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This potentially life-threatening virus is carried and transmitted by three types of ticks, including the deer tick that transmits Lyme disease.

“About 15% of patients who are infected and have symptoms are not going survive,” said Lyons, who is also an assistant professor of neurology at Harvard Medical School. “Of the survivors, at least 50% will have long-term neurological damage that is not going to resolve.”

Just as there are no vaccines to prevent infection, there are also no treatments for Powassan.

Scientists also believe Powassan is on the rise based on studies that have identified an increasing number of infections in deer.

“So it does seem that there are more and more deer that they’re finding that have been infected with this virus,” Lyons said. “So we should expect it to increase in human disease incidence over the next few years.”

Wolves hunt out the weak, the sick, the old, and the injured. They help the population of prey animals like the elk, deer, moose, and caribou, by taking away the weak and letting the strong survive. This is important part in the ecological system. By enhancing the strength into the herds. Without animals like the wolf to eliminate the weak, old , sick and injured, the herd of deer would swelter. They would become so numerous that they would starve to death. The wolf helps keep them healthy by insuring the breeding of the strong.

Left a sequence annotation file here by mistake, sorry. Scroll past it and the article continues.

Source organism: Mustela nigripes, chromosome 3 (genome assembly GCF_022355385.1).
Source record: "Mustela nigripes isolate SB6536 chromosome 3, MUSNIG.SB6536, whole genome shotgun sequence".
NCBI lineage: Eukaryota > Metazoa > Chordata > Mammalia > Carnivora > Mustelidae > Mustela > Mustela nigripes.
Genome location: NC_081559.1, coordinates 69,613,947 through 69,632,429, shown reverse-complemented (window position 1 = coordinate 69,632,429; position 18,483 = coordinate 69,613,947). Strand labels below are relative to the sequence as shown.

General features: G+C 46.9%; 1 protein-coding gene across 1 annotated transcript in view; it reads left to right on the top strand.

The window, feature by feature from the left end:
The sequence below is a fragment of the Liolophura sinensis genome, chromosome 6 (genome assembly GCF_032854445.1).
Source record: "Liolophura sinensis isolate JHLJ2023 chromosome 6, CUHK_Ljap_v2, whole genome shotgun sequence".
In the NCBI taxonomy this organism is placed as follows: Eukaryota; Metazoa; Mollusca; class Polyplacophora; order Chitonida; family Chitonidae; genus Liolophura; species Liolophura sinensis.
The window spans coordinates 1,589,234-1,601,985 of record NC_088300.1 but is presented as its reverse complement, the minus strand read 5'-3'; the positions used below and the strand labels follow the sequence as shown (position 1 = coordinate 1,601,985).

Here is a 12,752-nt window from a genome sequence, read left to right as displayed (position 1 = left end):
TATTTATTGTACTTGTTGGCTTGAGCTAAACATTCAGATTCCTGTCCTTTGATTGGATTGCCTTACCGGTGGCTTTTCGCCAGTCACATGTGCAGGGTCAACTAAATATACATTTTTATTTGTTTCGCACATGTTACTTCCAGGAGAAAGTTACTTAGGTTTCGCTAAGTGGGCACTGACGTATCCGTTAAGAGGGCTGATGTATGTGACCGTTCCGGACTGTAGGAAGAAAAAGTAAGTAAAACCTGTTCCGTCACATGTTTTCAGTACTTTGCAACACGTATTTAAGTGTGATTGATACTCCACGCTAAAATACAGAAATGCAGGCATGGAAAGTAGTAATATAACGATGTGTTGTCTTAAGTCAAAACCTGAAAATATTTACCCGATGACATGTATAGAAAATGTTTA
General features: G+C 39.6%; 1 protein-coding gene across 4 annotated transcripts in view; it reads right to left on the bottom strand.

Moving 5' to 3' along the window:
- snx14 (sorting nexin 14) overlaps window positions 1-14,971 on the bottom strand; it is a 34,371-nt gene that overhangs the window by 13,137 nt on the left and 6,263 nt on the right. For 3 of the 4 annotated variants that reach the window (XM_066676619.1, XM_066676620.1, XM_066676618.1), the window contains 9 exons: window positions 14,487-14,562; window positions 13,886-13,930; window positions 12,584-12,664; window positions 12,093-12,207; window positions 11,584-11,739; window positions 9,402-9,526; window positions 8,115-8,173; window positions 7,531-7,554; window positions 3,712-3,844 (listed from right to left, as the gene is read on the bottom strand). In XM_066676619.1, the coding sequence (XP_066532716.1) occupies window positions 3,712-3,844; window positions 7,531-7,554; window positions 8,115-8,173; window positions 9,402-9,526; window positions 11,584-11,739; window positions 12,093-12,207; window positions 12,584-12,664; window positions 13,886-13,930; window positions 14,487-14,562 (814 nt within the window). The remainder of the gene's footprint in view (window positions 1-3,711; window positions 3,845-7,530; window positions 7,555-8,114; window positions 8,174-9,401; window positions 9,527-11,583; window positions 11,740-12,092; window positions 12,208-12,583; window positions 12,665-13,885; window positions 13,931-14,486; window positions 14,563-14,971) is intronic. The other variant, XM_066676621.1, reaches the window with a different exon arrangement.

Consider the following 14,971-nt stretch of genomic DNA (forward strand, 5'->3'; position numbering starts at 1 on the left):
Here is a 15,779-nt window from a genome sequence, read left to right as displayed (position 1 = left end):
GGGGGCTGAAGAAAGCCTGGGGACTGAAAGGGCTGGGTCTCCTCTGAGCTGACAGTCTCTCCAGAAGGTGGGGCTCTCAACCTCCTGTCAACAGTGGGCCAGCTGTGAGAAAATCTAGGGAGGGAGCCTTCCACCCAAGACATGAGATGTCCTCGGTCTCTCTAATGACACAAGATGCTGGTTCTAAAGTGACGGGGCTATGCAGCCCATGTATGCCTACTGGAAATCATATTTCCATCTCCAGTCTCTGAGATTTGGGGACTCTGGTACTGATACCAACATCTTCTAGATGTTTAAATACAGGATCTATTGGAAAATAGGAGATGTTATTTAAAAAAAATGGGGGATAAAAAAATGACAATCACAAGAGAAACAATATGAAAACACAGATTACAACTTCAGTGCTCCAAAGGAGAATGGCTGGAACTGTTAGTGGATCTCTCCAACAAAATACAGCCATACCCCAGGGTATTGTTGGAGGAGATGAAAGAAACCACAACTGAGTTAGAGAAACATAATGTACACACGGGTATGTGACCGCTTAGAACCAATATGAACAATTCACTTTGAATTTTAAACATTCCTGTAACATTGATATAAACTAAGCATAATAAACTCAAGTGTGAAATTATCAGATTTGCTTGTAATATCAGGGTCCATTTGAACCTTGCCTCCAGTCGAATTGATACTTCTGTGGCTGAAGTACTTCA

They help keep the forest clean by removing the sick before it can spread.

Though no one can say how many infections will occur this year, warmer winters have led to an increased tick population, so experts predict rising tick-borne infections of many types.
Source

Responses to "Absence of wolves increases the deadly tick-borne Powassan virus Experts warn"

  1. Totally agree that the wolf population should be left alone to do as nature intended to ensure healthy populations of prey species. However, would not the wolves also be infected by the Powassan virus as a result from eating infected animals?

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